Niger Delta communities are crying out for international help as their soil, rivers, streams, and fish stocks are polluted and their livelihoods gravely threatened. But government is cracking down on this protest and the worst hit communities have been zoned off as national security areas. Journalists and human rights workers undertaking investigative work in the area have been labelled "unpatriotic" and have encountered difficulties in getting information.
And this is not an isolated case. Many African countries lack press freedom and when criticism of governments' unsustainable development practices and human rights violations becomes too sharp, media houses are proscribed and journalists become "security risks."
At the end of 1994 the organization Journalistes Sans Frontières reported that 103 journalists had lost their lives in the line of duty that year, up from 63 in 1993. Many were killed covering wars and civil unrest, but a large proportion also died while investigating controversial stories.
Also in the wake of wars and political turmoil in many African countries, sustainable development reporting takes a back seat within a context of political instability.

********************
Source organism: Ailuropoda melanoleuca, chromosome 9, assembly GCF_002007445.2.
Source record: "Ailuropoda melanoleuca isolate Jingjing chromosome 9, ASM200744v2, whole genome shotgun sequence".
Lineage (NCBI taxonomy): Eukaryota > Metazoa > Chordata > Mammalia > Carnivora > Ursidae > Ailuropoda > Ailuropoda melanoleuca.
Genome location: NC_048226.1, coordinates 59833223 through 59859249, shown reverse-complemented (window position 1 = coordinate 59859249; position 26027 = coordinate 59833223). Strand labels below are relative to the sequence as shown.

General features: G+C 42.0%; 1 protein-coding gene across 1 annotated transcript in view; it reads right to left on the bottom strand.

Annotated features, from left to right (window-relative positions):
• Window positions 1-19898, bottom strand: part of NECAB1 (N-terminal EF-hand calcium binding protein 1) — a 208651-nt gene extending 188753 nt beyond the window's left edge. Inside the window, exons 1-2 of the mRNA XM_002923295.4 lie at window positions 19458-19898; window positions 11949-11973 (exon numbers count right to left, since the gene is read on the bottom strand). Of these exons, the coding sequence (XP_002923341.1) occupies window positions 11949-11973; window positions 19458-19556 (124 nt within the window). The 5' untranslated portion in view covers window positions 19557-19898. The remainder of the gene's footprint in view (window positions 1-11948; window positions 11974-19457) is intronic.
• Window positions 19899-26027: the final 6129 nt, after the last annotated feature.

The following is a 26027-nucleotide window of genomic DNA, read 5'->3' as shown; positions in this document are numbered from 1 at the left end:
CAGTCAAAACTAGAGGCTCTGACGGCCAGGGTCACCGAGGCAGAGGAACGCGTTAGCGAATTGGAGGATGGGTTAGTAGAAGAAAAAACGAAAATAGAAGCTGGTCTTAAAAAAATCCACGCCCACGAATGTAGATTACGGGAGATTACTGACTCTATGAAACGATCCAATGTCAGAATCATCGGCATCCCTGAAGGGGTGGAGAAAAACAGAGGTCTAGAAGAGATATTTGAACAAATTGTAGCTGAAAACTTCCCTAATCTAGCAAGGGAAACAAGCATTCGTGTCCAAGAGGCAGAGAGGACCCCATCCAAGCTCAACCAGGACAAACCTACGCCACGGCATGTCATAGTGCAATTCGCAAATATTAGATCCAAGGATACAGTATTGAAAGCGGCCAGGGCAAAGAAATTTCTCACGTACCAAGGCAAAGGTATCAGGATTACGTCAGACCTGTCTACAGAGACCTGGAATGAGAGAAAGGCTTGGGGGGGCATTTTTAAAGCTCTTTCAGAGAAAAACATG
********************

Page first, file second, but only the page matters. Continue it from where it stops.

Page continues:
But before we go further in criticizing the African press, it is only fair to note that the non-African press also understand very little about sustainable development in Africa.
A case in point is the environment and development project called Campfire (Communal Areas Management Plan for Indigenous Resources) in Zimbabwe (see p. 33). Campfire is a national programme which gives local communities control of the natural resources in their area. The most notable natural resource with the highest income generating potential is wildlife;which, conversely, causes the greatest amount of poverty.
Communities which are rich in wildlife and want to join the Campfire programme register with the National Parks and Wildlife Service (NPWS). Wildlife surveys are subsequently carried out within the Campfire communal areas, and sustainable wildlife quotas are set by the NPWS. Village committees decide if they want to kill and eat the wildlife on their quota, or if they want to sell the quota as hunting rights to safari hunters.
And this is the beginning of sustainable development. Villagers earn significant revenues from safari hunting (a tourist pays as much as US$12,000 to shoot an elephant), which they plough back into community development projects like schools and clinics.
But non-African press have a problem with this form of sustainable development. While they understand that shooting a few elephants will increase Africans' standard of living and alleviate poverty in rural areas where the land is poor, they often cannot reconcile killing a majestic elephant or lion as sustainable development or advancement.